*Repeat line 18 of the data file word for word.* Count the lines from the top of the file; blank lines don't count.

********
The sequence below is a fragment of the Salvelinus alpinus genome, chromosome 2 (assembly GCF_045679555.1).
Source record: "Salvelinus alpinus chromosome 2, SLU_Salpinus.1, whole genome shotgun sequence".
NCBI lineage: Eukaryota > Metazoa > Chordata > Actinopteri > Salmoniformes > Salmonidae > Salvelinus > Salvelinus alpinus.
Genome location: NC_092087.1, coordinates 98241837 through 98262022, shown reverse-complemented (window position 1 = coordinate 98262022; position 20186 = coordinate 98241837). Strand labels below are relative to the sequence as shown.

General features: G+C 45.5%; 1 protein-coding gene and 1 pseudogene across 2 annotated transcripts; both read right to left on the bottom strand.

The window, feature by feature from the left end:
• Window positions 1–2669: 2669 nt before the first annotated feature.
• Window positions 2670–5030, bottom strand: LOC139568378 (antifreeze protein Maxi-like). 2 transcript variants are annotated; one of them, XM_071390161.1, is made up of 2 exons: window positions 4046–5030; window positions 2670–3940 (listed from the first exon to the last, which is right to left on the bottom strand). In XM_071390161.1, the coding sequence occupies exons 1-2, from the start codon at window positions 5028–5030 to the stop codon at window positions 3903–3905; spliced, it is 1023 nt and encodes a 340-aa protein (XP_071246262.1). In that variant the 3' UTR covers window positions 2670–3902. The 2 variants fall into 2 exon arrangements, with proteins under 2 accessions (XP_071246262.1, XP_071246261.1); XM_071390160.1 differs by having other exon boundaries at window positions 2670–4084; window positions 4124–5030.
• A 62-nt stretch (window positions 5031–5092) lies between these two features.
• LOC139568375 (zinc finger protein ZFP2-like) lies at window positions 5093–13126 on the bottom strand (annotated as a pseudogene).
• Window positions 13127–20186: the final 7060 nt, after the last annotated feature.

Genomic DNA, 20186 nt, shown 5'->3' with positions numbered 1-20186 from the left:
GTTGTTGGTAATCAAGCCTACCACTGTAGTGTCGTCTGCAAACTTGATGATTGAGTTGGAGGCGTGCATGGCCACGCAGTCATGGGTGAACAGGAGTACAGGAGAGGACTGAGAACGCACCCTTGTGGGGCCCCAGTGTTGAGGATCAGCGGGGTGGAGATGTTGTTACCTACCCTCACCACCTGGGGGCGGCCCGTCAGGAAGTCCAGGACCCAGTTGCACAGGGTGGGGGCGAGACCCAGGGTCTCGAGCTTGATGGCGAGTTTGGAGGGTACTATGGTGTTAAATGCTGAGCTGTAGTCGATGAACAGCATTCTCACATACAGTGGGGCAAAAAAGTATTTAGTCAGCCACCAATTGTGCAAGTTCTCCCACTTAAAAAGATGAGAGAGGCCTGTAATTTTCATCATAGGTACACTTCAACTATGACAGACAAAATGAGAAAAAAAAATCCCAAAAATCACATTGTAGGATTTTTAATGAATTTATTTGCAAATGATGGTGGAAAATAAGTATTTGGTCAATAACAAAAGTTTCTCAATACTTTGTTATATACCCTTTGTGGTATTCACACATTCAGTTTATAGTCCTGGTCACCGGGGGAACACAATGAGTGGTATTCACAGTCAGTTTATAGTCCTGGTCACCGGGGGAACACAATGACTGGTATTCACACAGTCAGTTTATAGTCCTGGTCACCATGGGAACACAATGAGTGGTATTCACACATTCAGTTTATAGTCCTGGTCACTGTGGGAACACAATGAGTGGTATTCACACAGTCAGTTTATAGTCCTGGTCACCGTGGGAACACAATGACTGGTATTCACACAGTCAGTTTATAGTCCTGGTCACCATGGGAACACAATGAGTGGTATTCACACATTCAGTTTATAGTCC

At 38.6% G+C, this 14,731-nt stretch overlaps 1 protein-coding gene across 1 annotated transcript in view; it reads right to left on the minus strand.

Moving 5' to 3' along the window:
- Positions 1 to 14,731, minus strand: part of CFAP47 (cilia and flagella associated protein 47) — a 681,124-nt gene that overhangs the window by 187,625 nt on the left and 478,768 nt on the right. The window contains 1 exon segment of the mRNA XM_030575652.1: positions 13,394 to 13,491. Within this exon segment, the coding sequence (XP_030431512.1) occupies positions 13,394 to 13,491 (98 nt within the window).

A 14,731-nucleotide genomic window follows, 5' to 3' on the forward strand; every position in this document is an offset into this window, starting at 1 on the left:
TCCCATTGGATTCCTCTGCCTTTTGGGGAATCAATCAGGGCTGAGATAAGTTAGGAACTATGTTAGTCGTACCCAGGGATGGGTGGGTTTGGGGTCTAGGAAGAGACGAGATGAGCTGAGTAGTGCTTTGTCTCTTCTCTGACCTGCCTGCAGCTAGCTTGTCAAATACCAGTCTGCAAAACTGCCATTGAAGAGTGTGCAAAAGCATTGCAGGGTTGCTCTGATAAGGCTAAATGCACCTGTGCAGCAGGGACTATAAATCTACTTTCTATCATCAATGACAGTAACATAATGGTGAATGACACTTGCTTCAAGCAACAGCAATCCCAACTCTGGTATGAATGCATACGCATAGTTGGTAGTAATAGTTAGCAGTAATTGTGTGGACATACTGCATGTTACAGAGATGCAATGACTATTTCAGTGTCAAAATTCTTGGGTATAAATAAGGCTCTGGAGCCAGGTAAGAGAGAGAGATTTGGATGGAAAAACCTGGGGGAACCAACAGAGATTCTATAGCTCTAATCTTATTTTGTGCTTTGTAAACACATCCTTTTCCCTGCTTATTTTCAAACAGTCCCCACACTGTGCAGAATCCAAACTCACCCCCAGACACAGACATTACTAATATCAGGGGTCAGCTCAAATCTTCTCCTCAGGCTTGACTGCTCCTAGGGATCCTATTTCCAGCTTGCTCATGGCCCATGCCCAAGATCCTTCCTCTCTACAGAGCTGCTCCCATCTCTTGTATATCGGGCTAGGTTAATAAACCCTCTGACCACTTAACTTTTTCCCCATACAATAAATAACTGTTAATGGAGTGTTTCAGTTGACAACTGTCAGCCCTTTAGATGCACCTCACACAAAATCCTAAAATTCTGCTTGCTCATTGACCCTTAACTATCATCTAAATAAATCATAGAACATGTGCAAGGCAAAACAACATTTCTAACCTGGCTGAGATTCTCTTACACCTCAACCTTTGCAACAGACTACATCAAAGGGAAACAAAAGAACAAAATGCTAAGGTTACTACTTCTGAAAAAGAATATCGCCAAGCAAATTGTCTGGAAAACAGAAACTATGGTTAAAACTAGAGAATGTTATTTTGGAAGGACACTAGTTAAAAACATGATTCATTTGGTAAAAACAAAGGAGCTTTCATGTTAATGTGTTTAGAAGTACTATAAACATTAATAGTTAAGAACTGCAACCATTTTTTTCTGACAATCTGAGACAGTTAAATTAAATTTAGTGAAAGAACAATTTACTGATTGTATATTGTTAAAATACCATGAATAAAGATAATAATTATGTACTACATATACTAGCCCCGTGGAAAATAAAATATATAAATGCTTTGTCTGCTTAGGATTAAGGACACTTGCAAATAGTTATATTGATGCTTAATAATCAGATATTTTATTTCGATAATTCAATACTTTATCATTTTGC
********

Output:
TCCCATTGGATTCCTCTGCCTTTTGGGGAATCAATCAGGGCTGAGATAAGTTAGGAACTATGTTAGTCGTACCCAGGGATGGGTGGGTTTGGGGTCTAGGAAGAGACGAGATGAGCTGAGTAGTGCTTTGTCTCTTCTCTGACCTGCCTGCAGCTAGCTTGTCAAATACCAGTCTGCAAAACTGCCATTGAAGAGTGTGCAAAAGCATTGCAGGGTTGCTCTGATAAGGCTAAATGCACCTGTGCAGCAGGGACTATAAATCTACTTTCTATCATCAATGACAGTAACATAATGGTGAATGACACTTGCTTCAAGCAACAGCAATCCCAACTCTGGTATGAATGCATACGCATAGTTGGTAGTAATAGTTAGCAGTAATTGTGTGGACATACTGCATGTTACAGAGATGCAATGACTATTTCAGTGTCAAAATTCTTGGGTATAAATAAGGCTCTGGAGCCAGGTAAGAGAGAGAGATTTGGATGGAAAAACCTGGGGGAACCAACAGAGATTCTATAGCTCTAATCTTATTTTGTGCTTTGTAAACACATCCTTTTCCCTGCTTATTTTCAAACAGTCCCCACACTGTGCAGAATCCAAACTCACCCCCAGACACAGACATTACTAATATCAGGGGTCAGCTCAAATCTTCTCCTCAGGCTTGACTGCTCCTAGGGATCCTATTTCCAGCTTGCTCATGGCCCATGCCCAAGATCCTTCCTCTCTACAGAGCTGCTCCCATCTCTTGTATATCGGGCTAGGTTAATAAACCCTCTGACCACTTAACTTTTTCCCCATACAATAAATAACTGTTAATGGAGTGTTTCAGTTGACAACTGTCAGCCCTTTAGATGCACCTCACACAAAATCCTAAAATTCTGCTTGCTCATTGACCCTTAACTATCATCTAAATAAATCATAGAACATGTGCAAGGCAAAACAACATTTCTAACCTGGCTGAGATTCTCTTACACCTCAACCTTTGCAACAGACTACATCAAAGGGAAACAAAAGAACAAAATGCTAAGGTTACTACTTCTGAAAAAGAATATCGCCAAGCAAATTGTCTGGAAAACAGAAACTATGGTTAAAACTAGAGAATGTTATTTTGGAAGGACACTAGTTAAAAACATGATTCATTTGGTAAAAACAAAGGAGCTTTCATGTTAATGTGTTTAGAAGTACTATAAACATTAATAGTTAAGAACTGCAACCATTTTTTTCTGACAATCTGAGACAGTTAAATTAAATTTAGTGAAAGAACAATTTACTGATTGTATATTGTTAAAATACCATGAATAAAGATAATAATTATGTACTACATATACTAGCCCCGTGGAAAATAAAATATATAAATGCTTTGTCTGCTTAGGATTAAGGACACTTGCAAATAGTTATATTGATGCTTAATAATCAGATATTTTATTTCGATAATTCAATACTTTATCATTTTGC